Islamic Republic of Iran and E3 + 2 countries still party to the JCPOA met today in Vienna, Austria to discuss the prospects of reviving the deal. Meanwhile, the U.S. waits on the outcome to decide its next step.
Though it would appear that it took a lot of soul searching for the Americans and specifically the Biden’s administration to come to the negotiations without making unreasonable demands, the U.S. is still trying to beat around the bush when it comes down to the question of Iranian’s nuclear program. Instead of eating the humble pie and accepting responsibility for his predecessor’s faults, Biden instead took a small piece, agreeing to oversee the talks taking place between E3 + 2 and Iran in Vienna.
The U.S. has already dispatched its negotiating team to Vienna and even though they won’t be meeting with the subject of the discussion directly, the sway they hold over that of the E3 position will obviously be considerable. Given the initiative taken by Biden to be there, it is unlikely of his side to want to sabotage the talks. After all, it was Biden himself who finally took the first steps to reignite the talks with Iran under the cover of their allies. Furthermore, Biden could also secure a huge diplomatic victory over his critics with such an accomplishment at the time when almost everyone in the U.S. is busy addressing Covid-19 and domestic affairs. If nothing else, even a small change might serve as a distraction for America.
In addition to the U.S. willingness, other major players seem to have their own reasons for wanting a resolution to the situation with Iran. China for example concluded a 25 year-long strategic partnership with Iran just recently and any resolution that would ease its access to Iran is perceived favourably by its leaders. Russia too is a long-time associate of Iran which would of course benefit directly from any change. On one hand, both Russian and Chinese interests in having easier access to Iran overlap a lot and on the other, they could have easier coordination with Iran concerning Middle-East affairs as soon as the deal restores normalcy, giving Iran and its associated entities the legality to act within the region.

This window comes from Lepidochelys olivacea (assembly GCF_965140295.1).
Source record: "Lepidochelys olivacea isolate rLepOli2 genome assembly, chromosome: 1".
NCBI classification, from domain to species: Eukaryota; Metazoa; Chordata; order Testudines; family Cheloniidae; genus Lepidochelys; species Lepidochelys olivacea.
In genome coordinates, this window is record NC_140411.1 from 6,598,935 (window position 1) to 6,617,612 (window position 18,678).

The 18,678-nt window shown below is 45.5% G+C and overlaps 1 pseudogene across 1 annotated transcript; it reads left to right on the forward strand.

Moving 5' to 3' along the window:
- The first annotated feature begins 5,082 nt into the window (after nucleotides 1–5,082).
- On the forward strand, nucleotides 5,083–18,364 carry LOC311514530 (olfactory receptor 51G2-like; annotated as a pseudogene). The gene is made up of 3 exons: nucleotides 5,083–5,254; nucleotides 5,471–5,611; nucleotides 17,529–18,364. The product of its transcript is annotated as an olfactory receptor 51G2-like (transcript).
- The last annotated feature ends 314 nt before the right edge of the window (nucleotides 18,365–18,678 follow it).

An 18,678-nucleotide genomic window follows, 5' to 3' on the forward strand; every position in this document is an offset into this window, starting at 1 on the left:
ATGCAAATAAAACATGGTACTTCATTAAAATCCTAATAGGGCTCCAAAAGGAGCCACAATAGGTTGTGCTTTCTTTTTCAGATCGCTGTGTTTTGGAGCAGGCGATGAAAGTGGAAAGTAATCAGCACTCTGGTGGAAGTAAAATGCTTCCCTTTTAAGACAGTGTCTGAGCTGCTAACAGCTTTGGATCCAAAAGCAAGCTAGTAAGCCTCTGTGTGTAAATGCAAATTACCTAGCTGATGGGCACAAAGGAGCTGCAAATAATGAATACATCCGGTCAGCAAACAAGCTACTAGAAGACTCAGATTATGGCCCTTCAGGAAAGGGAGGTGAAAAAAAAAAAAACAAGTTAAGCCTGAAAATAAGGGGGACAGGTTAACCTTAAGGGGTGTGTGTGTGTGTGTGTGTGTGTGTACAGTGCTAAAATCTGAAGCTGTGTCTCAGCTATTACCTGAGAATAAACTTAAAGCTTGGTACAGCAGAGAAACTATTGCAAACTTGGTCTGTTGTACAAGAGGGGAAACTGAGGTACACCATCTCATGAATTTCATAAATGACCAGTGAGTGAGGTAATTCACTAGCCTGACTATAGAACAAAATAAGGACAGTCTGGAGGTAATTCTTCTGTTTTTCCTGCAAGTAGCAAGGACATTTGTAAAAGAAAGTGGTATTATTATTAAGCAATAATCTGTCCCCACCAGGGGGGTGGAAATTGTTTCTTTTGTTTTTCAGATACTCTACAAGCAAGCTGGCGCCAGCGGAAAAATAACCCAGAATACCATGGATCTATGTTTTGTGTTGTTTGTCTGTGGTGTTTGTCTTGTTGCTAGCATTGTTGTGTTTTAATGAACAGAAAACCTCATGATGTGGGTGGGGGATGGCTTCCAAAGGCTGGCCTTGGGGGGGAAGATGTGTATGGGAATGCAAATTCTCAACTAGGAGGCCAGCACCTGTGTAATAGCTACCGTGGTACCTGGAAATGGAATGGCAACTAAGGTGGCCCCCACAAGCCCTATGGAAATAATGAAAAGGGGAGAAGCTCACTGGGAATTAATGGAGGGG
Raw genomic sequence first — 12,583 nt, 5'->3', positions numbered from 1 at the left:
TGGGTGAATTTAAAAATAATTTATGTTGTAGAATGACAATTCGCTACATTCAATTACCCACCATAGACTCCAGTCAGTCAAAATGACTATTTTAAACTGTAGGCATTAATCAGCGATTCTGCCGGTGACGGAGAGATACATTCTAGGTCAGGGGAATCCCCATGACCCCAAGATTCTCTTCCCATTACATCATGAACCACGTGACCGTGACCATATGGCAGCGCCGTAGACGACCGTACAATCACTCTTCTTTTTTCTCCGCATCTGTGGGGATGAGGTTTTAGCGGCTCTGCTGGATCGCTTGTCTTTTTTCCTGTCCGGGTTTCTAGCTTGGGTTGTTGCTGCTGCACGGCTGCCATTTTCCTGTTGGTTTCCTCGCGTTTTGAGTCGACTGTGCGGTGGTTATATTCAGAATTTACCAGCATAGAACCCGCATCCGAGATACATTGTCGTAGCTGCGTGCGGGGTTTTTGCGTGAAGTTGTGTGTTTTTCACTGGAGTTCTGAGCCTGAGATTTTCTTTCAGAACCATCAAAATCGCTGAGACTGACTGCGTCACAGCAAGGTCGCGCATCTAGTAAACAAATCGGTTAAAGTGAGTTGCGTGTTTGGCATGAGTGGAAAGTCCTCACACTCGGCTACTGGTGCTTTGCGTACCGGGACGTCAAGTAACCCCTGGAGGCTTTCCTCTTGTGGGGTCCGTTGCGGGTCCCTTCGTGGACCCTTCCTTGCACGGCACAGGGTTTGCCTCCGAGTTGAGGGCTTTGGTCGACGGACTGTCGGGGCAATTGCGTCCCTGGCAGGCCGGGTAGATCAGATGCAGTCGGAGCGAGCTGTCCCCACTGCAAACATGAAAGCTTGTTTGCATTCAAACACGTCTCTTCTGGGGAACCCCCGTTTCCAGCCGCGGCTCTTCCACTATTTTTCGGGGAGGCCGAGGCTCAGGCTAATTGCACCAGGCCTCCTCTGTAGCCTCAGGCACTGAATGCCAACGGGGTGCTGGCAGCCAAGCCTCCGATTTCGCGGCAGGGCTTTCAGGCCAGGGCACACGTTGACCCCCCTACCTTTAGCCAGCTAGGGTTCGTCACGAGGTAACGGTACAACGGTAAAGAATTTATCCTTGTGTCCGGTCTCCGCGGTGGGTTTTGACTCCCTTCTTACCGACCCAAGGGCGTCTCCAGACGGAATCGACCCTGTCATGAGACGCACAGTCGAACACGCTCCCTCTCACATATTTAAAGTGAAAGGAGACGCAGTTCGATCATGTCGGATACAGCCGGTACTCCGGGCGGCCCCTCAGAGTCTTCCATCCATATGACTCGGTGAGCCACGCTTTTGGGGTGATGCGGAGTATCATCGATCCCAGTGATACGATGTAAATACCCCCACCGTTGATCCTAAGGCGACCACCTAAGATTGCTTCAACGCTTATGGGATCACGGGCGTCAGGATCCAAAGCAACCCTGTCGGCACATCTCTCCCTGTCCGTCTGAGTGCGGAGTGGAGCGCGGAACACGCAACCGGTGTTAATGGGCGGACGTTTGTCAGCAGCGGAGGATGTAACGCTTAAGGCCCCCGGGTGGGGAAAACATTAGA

Having said that, there are unknowable factors in play which might steer the talks in an undesirable direction. For starters, Europeans don’t enjoy being bossed around by the U.S. anymore and no matter how hard he tries, Europeans will have a voice of their own in the talks. That voice of course might be influenced by different agendas and lobbyists, many of whom are on the payroll of Saudi Arabia or Israel. During the Obama era, France was the active saboteur of negotiations and this time around it appears that Germany is going to play that role. In addition to that, Iran might not also be willing to give too many concessions, if any at all, after seeing the Americans’ duplicity back in Trump’s era. In any way, there seems to be not much more time for Biden to get things back where they were.
In less than three months from now Iran will be having its next presidential election and thanks to American’s repudiation of their pledge, hardliners and hawks are more likely to get elected which in turn would mean greater troubles for Americans and their stationed forces in the Middle-East. Biden must now understand that Iranians would never buy into his promises again and that would mean there will be no “JCPOA +” whatsoever. If stability is what he desires, then a costly withdrawal would do him much better than a pyrrhic victory which leaves him vulnerable at home. Either way, the clock is ticking and time stops for no one, so it might be the now or never moment for the U.S. and specifically Biden’s administration.
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